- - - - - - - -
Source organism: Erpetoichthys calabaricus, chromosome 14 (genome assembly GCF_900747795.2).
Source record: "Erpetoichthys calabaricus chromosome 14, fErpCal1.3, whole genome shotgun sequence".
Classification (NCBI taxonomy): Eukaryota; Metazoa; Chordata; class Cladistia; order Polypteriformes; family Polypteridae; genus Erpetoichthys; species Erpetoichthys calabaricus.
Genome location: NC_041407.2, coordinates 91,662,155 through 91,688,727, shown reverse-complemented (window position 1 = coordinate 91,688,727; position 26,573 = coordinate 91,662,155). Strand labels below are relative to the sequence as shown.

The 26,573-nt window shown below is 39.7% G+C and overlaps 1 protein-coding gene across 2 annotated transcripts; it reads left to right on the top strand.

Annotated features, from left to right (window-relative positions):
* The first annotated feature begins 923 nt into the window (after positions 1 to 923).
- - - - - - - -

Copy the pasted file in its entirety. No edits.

Source organism: Erpetoichthys calabaricus, chromosome 14 (genome assembly GCF_900747795.2).
Source record: "Erpetoichthys calabaricus chromosome 14, fErpCal1.3, whole genome shotgun sequence".
Classification (NCBI taxonomy): Eukaryota; Metazoa; Chordata; class Cladistia; order Polypteriformes; family Polypteridae; genus Erpetoichthys; species Erpetoichthys calabaricus.
Genome location: NC_041407.2, coordinates 91,662,155 through 91,688,727, shown reverse-complemented (window position 1 = coordinate 91,688,727; position 26,573 = coordinate 91,662,155). Strand labels below are relative to the sequence as shown.

The 26,573-nt window shown below is 39.7% G+C and overlaps 1 protein-coding gene across 2 annotated transcripts; it reads left to right on the top strand.

Annotated features, from left to right (window-relative positions):
* The first annotated feature begins 923 nt into the window (after positions 1 to 923).